This bittersweet story is full of both humor and tears, an evocative reflection of the life of the Ewenki people. Gree Shek and Little Moose stole my heart and no one who sees Jiu Er’s stunning illustrations will be able to resist this gorgeous book. But, I’ll let Cindy tell you about those!

Cindy: Animal-human bonding stories are popular in children’s literature but this one is a surprise. First, the setting…Inner Mongolia…a region we don’t see often in children’s literature. And then Xiao Han, “Little Moose,” who isn’t so little for long. I couldn’t help but get a flashback to one of my childhood favorites, The Enormous Egg by Oliver Butterworth, but it didn’t linger as this is a very different book, of course. Little Moose peeks out from a bush on the title page but when he steps out from the bush a few pages later his timid gaze will melt the reader’s heart. The illustrations enhance the powerful story beautifully. Full-page spreads are interspersed with smaller vignettes that bring the landscape and its inhabitants to life. Creamy colored paper is perfect for the muted nature palette drawings that convey the humor and the sadness in this gentle story. A Junior Library Guild Section. Don’t miss it.

Owling: Whoooo Needs This Book? You Do!

Cindy: “You might not realize it, but you need to see an owl.” That’s the opening line of Owling (Storey, 2019) and you not only need to see an owl, but you need to see this book. Starting with a glow-in-the-dark cover, this large square book holds a wealth of fascinating details and gorgeous photographs of the 19 owls species that breed and nest in the United States and Canada. Can owls really turn their heads 360 degrees? How do an owl’s uneven ears help him pinpoint prey? These and other questions are answered in engaging text. Most welcome is the author Mark Wilson’s challenge to common owl “facts” not documented by research studies and his admission when his long study of owls leaves him without sure answers. Research never ends and we rarely have all the answers. 2-4 page spreads feature a specific owl species with a selection of photos, range maps, feather detail, size, behavior, voice, nesting behavior, menu, or other interesting features. The section on Poop and Pellets is sure to be a hit with the target audience, particularly if they’ve ever dissected an owl pellet to learn about an owl’s diet. The section on how to spot an owl has helpful tips that may produce success for young (and old) birders. Lynn heard about this book and then I received a review copy and have been reluctant to hand it over, but we can’t wait any longer to hoot about its publication. Owling is a perfect identification guide for a young birder, but it is so much more, and it has a place in elementary and middle school libraries and elementary science classrooms. Whooooo needs this book? You do!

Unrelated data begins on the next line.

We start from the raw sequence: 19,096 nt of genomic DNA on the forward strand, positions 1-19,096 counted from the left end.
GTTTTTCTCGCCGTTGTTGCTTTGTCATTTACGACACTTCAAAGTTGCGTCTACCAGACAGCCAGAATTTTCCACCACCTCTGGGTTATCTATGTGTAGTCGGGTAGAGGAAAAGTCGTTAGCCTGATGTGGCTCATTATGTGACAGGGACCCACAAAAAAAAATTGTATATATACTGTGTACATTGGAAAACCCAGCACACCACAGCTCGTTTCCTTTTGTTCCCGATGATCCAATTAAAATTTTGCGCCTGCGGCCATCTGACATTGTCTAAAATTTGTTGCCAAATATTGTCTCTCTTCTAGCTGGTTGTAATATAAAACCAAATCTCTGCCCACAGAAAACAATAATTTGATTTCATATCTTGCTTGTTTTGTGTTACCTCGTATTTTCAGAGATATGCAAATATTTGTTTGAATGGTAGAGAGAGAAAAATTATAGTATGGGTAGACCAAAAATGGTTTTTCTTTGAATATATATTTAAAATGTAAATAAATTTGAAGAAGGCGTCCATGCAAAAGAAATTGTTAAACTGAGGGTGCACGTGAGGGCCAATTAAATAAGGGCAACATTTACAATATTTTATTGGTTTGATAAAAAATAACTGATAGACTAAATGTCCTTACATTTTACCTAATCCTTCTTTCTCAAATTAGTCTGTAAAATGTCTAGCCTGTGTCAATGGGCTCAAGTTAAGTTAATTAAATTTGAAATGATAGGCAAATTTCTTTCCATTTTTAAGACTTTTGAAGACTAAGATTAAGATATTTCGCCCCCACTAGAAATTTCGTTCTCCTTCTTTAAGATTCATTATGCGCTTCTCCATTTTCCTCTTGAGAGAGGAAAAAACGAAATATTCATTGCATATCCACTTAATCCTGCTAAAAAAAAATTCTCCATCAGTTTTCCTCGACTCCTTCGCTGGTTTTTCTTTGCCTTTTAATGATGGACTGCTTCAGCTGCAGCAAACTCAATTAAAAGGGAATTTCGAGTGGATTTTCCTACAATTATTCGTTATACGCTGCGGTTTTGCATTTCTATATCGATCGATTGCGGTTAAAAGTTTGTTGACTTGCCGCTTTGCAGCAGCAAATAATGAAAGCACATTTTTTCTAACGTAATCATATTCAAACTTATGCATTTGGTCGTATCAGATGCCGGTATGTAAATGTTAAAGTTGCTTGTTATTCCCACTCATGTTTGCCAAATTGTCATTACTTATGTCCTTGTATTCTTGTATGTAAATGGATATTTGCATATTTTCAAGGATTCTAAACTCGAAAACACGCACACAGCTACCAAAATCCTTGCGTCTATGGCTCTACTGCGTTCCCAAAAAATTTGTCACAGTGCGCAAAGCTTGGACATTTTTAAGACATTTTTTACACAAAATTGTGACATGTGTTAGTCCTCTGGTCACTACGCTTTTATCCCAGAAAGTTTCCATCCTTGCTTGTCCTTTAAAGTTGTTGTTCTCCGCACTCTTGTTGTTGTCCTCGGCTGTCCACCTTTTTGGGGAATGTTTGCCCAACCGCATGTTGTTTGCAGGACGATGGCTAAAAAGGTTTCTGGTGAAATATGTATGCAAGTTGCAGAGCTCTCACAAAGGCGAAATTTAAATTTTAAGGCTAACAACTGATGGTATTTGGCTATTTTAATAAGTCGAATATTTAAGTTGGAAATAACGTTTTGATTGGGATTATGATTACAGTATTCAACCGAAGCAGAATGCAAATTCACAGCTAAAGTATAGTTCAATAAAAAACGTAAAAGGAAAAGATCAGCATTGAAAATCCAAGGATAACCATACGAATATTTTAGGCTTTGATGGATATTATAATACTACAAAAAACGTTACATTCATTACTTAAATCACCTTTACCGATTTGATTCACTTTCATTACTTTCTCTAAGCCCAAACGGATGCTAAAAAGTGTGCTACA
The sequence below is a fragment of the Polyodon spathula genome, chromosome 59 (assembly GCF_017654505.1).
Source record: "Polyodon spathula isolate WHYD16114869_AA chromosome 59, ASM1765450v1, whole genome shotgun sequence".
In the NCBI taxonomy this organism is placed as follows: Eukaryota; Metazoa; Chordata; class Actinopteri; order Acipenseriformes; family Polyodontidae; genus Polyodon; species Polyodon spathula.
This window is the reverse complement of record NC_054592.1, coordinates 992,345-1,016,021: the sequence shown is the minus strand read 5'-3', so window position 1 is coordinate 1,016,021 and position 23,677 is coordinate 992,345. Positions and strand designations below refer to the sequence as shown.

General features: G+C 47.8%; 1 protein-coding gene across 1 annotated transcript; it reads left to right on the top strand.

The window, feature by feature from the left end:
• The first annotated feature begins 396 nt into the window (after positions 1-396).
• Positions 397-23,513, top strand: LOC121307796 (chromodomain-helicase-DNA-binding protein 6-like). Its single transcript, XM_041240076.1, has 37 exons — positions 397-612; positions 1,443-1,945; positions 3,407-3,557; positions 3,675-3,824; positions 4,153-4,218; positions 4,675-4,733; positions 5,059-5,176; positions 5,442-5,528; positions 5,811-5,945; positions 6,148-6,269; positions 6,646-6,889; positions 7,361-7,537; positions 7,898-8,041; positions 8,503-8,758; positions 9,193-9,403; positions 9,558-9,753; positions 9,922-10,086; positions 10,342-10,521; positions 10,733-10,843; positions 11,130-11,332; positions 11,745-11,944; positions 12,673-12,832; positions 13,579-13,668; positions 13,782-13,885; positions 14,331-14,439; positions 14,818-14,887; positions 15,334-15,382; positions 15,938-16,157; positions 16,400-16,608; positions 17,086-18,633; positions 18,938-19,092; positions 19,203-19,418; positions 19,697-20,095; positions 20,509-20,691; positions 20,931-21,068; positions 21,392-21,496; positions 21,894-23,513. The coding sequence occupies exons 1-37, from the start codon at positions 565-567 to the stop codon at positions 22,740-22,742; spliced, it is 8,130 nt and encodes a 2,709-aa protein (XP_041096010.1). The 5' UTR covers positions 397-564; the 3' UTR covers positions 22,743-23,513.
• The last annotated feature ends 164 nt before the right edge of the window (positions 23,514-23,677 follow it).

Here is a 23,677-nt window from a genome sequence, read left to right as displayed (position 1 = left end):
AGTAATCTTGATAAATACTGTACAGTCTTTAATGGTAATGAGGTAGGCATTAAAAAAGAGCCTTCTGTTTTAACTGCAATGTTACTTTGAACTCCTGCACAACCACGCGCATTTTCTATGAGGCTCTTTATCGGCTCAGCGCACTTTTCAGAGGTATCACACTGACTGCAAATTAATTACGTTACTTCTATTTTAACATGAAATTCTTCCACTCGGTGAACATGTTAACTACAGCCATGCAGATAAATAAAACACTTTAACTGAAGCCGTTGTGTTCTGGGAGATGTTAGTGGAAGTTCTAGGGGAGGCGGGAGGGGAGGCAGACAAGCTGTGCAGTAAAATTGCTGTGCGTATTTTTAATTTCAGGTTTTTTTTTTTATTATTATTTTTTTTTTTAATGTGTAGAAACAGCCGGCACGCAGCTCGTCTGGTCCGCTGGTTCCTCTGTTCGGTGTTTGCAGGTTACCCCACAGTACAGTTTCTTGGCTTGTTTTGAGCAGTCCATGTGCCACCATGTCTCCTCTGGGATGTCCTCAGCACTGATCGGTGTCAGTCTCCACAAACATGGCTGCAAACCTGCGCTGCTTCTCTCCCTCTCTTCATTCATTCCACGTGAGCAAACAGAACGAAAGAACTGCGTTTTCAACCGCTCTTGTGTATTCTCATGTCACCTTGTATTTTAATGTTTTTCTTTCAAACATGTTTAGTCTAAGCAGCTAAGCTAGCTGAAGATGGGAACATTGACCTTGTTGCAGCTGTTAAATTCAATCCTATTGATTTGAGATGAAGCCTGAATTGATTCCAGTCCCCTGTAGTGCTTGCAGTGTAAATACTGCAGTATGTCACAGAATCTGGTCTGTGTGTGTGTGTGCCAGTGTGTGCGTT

Lynn: I really appreciate how this outstanding book is organized, the wonderfully researched information presented, and how much is packed into the book. But I need to mention the sheer audience appeal of the production. Talk about a kid magnet! Put this gorgeous book on display and watch it instantly fly off the shelf. Mark Wilson’s photographs almost steal the show. Every single page has a gallery of jaw-dropping pictures that beg to be studied. The images range from small collections illustrating a particular point to full-page photographs that are works of art. The painted illustrations by Jada Fitch are amazing, too.

I learned so much! The small sections showing what each of the various owls eats, “On the Menu,” was interesting and surprising. As a life-long birder, I really valued the identification information, especially tips on what each variety might be mistaken for and how to avoid that. Also as a birder, I loved the section of how to FIND owls in nature with its additional caution of how to also respect and treat them if you do find them or their roosts. Finally, also in the concluding sections, there is information on some of the current and on-going research projects on owls. The back matter includes a glossary and an extensive list of where to find Owls in Captivity by state so that readers can follow Wilson’s advice and become familiar with the appearance of the various owls.

Finally, I am on a mission to find my slides that were taken in the back yard of our first Holland house that sat in an old deeply forested woods. We had nesting Great Horned Owls there and summer after summer, a pair of adults parked their fledged but still dependent owlets on our deck during the day, I’m guessing while they went to hunt. The owlets were almost as big as the adults and absolutely delightful to watch. The squirrels seemed to know how clumsy the owl babies were and teased them by running just out of their reach on the railing underneath them.